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Originally published May 6, 2010 at 8:02 PM | Page modified May 6, 2010 at 8:09 PM

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Mill Creek developer faces fines for harming fish habitat

Department of Ecology fined real estate developer David Milne $134,000 in connection with mismanagement of a 40-acre construction site that destroyed salmon and steelhead habitat in Mount Vernon — the third penalty for Milne in just over a year.

Seattle Times staff reporter

A Mill Creek-based real-estate developer has been fined for the third time in a little over a year by state regulators for mismanagement of construction sites that destroyed salmon habitat.

David Milne was fined $134,000 on May 1 by the state Department of Ecology in connection with more than 250 violations of stormwater regulations at a 40-acre construction site in Mount Vernon in 2008.

It was the third recent penalty in the past year for Milne, whose firm David Alan Development Co., was fined twice in 2009 for similar violations at the Horstman Heights construction project in Port Orchard. Ecology fined the company $28,000 in January 2009 and $48,000 in April 2009 in connection with that project. Milne has yet to respond to the agency, let alone pay the fines, said Katie Skipper, spokeswoman for the agency.

Ecology Director Ted Sturdevant said the agency's next step will be to seek liens against the developer's property. "Part of it is how do we make him pay for what he has done, and the other is how do we keep him from doing this again," Sturdevant said.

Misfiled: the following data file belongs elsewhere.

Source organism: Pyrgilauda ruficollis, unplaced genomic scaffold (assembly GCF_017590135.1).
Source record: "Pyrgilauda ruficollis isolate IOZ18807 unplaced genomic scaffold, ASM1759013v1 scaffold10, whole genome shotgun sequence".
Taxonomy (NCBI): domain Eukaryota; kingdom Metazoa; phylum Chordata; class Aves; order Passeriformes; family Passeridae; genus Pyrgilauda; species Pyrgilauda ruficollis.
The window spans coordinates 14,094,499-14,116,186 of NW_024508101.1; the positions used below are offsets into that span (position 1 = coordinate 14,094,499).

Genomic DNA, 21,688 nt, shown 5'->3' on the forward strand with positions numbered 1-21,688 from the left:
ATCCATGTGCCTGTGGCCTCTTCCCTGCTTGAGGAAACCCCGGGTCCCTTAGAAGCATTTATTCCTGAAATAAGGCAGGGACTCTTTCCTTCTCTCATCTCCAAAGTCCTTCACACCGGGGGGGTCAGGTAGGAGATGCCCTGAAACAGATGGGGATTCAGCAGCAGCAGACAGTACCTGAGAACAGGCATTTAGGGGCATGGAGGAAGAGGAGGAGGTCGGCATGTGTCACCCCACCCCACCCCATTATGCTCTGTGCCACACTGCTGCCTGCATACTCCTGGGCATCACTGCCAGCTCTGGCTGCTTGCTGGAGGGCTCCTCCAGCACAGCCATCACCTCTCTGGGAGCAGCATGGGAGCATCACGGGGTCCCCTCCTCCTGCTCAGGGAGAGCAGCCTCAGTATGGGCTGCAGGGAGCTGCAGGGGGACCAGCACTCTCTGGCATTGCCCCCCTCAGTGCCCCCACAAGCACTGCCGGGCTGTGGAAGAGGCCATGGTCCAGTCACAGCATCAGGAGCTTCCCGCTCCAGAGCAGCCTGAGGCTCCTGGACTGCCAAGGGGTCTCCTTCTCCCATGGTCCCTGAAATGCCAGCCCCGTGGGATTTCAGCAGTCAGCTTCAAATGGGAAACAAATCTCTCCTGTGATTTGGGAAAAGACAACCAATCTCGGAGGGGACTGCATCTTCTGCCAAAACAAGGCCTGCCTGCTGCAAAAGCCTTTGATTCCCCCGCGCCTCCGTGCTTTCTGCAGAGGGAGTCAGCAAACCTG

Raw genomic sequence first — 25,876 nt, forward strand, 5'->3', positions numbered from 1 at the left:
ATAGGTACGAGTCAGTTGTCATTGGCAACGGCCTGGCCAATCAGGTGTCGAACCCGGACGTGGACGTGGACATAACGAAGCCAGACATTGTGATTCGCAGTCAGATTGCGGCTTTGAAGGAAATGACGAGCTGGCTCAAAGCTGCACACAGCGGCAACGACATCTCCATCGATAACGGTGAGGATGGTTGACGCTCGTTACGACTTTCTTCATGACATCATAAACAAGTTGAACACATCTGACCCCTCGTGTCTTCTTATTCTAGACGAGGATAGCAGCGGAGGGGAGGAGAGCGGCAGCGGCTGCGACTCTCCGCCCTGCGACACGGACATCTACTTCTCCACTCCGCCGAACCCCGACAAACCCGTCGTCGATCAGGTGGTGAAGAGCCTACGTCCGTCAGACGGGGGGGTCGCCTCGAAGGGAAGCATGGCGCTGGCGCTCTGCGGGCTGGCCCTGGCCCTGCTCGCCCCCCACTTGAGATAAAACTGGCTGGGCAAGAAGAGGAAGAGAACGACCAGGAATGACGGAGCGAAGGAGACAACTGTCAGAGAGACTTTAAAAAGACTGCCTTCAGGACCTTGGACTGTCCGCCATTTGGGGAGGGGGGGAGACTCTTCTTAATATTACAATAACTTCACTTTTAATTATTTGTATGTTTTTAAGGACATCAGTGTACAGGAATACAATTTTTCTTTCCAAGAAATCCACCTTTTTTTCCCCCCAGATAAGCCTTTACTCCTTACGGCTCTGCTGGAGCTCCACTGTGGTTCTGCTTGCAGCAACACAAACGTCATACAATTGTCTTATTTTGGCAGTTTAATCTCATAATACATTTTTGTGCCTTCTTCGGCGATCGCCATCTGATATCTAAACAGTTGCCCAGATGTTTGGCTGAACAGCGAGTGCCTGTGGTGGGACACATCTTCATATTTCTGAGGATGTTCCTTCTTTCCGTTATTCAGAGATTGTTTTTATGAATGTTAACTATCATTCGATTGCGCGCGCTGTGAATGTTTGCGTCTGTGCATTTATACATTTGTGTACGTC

The developer could not be reached for comment Thursday.

The most recent violation damaged a mile of steelhead and salmon spawning habitat, according to the agency, when on May 21, 2008, a stormwater detention pond failed on Milne's Parkwood development. A flood of muddy water powerful enough to rip trees and stumps from the ground blasted down slope to Thunderbird and East Thunderbird Creeks, tributaries of the Skagit River, Skipper said.

The mud, water and debris scoured the bottom of the two creeks and settled in Trumpeter Creek. The creeks are home to coho and chinook salmon and steelhead trout. Both populations of chinook and steelhead are listed for protection under the federal Endangered Species Act. Juvenile salmon had been documented in the creek by state wildlife staff weeks before the stormwater pond blew out.

The failure was the result of a year of little or no effort to properly manage the construction site as required by federal and state law, as outlined in a construction stormwater permit granted to Milne, according to Ecology.

Inspectors repeatedly reported violations at the residential development, where Milne hired a series of contractors to prepare the 40-acre site for development — including clearing and leveling half of the site. Violations ranged from unstable soils to muddy water flowing from the site to the unfinished pond. Milne stopped paying the contractors, who left the site unsupervised, and conditions deteriorated until the pond failed, the agency says.

"It was a really egregious example," Sturdevant said. "It's hard for people to realize even in small amounts, when you add that up over a large amount of raw ground, it can really add up and mess with fish."

Lynda V. Mapes: 206-464-2736 or lmapes@seattletimes.com

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